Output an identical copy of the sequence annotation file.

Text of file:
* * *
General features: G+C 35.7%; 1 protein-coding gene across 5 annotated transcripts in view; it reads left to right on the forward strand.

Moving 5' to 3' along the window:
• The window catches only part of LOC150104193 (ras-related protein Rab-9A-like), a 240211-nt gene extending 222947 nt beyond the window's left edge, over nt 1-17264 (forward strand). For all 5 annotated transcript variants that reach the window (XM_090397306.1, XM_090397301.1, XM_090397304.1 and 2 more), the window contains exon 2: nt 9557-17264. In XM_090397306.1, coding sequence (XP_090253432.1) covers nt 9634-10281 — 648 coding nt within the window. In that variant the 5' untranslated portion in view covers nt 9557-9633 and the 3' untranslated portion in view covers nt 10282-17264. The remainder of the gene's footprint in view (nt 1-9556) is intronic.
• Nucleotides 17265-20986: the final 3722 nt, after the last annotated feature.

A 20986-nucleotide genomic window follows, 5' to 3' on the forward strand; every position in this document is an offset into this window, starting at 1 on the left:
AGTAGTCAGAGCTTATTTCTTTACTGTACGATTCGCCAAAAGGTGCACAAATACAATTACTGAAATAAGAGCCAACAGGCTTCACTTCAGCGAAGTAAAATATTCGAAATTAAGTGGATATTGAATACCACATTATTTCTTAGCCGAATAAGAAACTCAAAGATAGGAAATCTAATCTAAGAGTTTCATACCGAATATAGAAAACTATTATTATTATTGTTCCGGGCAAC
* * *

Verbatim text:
General features: G+C 35.7%; 1 protein-coding gene across 5 annotated transcripts in view; it reads left to right on the forward strand.

Moving 5' to 3' along the window:
• The window catches only part of LOC150104193 (ras-related protein Rab-9A-like), a 240211-nt gene extending 222947 nt beyond the window's left edge, over nt 1-17264 (forward strand). For all 5 annotated transcript variants that reach the window (XM_090397306.1, XM_090397301.1, XM_090397304.1 and 2 more), the window contains exon 2: nt 9557-17264. In XM_090397306.1, coding sequence (XP_090253432.1) covers nt 9634-10281 — 648 coding nt within the window. In that variant the 5' untranslated portion in view covers nt 9557-9633 and the 3' untranslated portion in view covers nt 10282-17264. The remainder of the gene's footprint in view (nt 1-9556) is intronic.
• Nucleotides 17265-20986: the final 3722 nt, after the last annotated feature.

A 20986-nucleotide genomic window follows, 5' to 3' on the forward strand; every position in this document is an offset into this window, starting at 1 on the left:
AGTAGTCAGAGCTTATTTCTTTACTGTACGATTCGCCAAAAGGTGCACAAATACAATTACTGAAATAAGAGCCAACAGGCTTCACTTCAGCGAAGTAAAATATTCGAAATTAAGTGGATATTGAATACCACATTATTTCTTAGCCGAATAAGAAACTCAAAGATAGGAAATCTAATCTAAGAGTTTCATACCGAATATAGAAAACTATTATTATTATTGTTCCGGGCAAC